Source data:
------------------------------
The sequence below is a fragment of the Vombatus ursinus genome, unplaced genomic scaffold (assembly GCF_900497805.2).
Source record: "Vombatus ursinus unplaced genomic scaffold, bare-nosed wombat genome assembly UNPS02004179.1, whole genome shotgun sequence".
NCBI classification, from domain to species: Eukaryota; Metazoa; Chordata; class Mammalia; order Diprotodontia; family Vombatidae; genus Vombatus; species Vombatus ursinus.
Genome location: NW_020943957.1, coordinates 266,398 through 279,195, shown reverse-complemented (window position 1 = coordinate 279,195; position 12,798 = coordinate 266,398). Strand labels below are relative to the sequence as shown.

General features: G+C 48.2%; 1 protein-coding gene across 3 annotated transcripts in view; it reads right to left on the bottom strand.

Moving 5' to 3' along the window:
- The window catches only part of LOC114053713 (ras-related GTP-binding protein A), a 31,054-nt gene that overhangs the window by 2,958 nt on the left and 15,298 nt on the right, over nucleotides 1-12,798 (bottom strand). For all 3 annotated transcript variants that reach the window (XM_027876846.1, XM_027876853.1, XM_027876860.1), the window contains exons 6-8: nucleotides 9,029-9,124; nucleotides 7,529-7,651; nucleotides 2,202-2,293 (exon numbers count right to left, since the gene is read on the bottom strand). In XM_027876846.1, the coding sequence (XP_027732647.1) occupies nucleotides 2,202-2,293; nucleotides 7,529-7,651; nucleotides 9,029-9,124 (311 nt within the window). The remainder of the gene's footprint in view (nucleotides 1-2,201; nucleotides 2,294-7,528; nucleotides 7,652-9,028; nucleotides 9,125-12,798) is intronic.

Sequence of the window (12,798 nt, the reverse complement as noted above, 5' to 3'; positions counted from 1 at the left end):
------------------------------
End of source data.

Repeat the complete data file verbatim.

The sequence below is a fragment of the Vombatus ursinus genome, unplaced genomic scaffold (assembly GCF_900497805.2).
Source record: "Vombatus ursinus unplaced genomic scaffold, bare-nosed wombat genome assembly UNPS02004179.1, whole genome shotgun sequence".
NCBI classification, from domain to species: Eukaryota; Metazoa; Chordata; class Mammalia; order Diprotodontia; family Vombatidae; genus Vombatus; species Vombatus ursinus.
Genome location: NW_020943957.1, coordinates 266,398 through 279,195, shown reverse-complemented (window position 1 = coordinate 279,195; position 12,798 = coordinate 266,398). Strand labels below are relative to the sequence as shown.

General features: G+C 48.2%; 1 protein-coding gene across 3 annotated transcripts in view; it reads right to left on the bottom strand.

Moving 5' to 3' along the window:
- The window catches only part of LOC114053713 (ras-related GTP-binding protein A), a 31,054-nt gene that overhangs the window by 2,958 nt on the left and 15,298 nt on the right, over nucleotides 1-12,798 (bottom strand). For all 3 annotated transcript variants that reach the window (XM_027876846.1, XM_027876853.1, XM_027876860.1), the window contains exons 6-8: nucleotides 9,029-9,124; nucleotides 7,529-7,651; nucleotides 2,202-2,293 (exon numbers count right to left, since the gene is read on the bottom strand). In XM_027876846.1, the coding sequence (XP_027732647.1) occupies nucleotides 2,202-2,293; nucleotides 7,529-7,651; nucleotides 9,029-9,124 (311 nt within the window). The remainder of the gene's footprint in view (nucleotides 1-2,201; nucleotides 2,294-7,528; nucleotides 7,652-9,028; nucleotides 9,125-12,798) is intronic.

Sequence of the window (12,798 nt, the reverse complement as noted above, 5' to 3'; positions counted from 1 at the left end):